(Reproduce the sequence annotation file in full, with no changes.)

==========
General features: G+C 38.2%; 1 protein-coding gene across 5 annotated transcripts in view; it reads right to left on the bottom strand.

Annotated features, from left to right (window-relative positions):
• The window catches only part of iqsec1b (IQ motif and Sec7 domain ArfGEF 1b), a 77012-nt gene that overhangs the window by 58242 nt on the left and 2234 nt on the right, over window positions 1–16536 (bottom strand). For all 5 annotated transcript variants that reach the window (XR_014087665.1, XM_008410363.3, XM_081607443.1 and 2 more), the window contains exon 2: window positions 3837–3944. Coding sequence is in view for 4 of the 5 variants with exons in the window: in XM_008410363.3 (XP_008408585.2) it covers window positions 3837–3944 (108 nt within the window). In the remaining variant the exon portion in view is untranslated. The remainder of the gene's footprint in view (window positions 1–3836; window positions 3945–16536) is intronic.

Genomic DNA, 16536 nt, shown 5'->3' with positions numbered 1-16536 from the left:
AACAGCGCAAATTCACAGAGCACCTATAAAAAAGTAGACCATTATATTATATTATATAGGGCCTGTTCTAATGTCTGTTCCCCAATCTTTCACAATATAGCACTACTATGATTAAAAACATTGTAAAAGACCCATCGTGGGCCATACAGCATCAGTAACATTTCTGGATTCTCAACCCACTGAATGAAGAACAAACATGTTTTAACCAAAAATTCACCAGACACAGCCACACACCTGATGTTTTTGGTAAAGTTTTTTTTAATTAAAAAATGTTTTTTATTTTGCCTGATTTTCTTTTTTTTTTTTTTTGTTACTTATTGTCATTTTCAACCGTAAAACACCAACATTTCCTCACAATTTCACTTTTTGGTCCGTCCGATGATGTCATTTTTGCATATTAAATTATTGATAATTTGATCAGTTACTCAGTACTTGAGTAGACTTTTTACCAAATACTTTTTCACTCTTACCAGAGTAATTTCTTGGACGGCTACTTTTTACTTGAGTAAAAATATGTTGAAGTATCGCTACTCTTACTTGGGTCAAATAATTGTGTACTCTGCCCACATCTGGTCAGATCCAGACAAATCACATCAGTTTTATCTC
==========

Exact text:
General features: G+C 38.2%; 1 protein-coding gene across 5 annotated transcripts in view; it reads right to left on the bottom strand.

Annotated features, from left to right (window-relative positions):
• The window catches only part of iqsec1b (IQ motif and Sec7 domain ArfGEF 1b), a 77012-nt gene that overhangs the window by 58242 nt on the left and 2234 nt on the right, over window positions 1–16536 (bottom strand). For all 5 annotated transcript variants that reach the window (XR_014087665.1, XM_008410363.3, XM_081607443.1 and 2 more), the window contains exon 2: window positions 3837–3944. Coding sequence is in view for 4 of the 5 variants with exons in the window: in XM_008410363.3 (XP_008408585.2) it covers window positions 3837–3944 (108 nt within the window). In the remaining variant the exon portion in view is untranslated. The remainder of the gene's footprint in view (window positions 1–3836; window positions 3945–16536) is intronic.

Genomic DNA, 16536 nt, shown 5'->3' with positions numbered 1-16536 from the left:
AACAGCGCAAATTCACAGAGCACCTATAAAAAAGTAGACCATTATATTATATTATATAGGGCCTGTTCTAATGTCTGTTCCCCAATCTTTCACAATATAGCACTACTATGATTAAAAACATTGTAAAAGACCCATCGTGGGCCATACAGCATCAGTAACATTTCTGGATTCTCAACCCACTGAATGAAGAACAAACATGTTTTAACCAAAAATTCACCAGACACAGCCACACACCTGATGTTTTTGGTAAAGTTTTTTTTAATTAAAAAATGTTTTTTATTTTGCCTGATTTTCTTTTTTTTTTTTTTTGTTACTTATTGTCATTTTCAACCGTAAAACACCAACATTTCCTCACAATTTCACTTTTTGGTCCGTCCGATGATGTCATTTTTGCATATTAAATTATTGATAATTTGATCAGTTACTCAGTACTTGAGTAGACTTTTTACCAAATACTTTTTCACTCTTACCAGAGTAATTTCTTGGACGGCTACTTTTTACTTGAGTAAAAATATGTTGAAGTATCGCTACTCTTACTTGGGTCAAATAATTGTGTACTCTGCCCACATCTGGTCAGATCCAGACAAATCACATCAGTTTTATCTC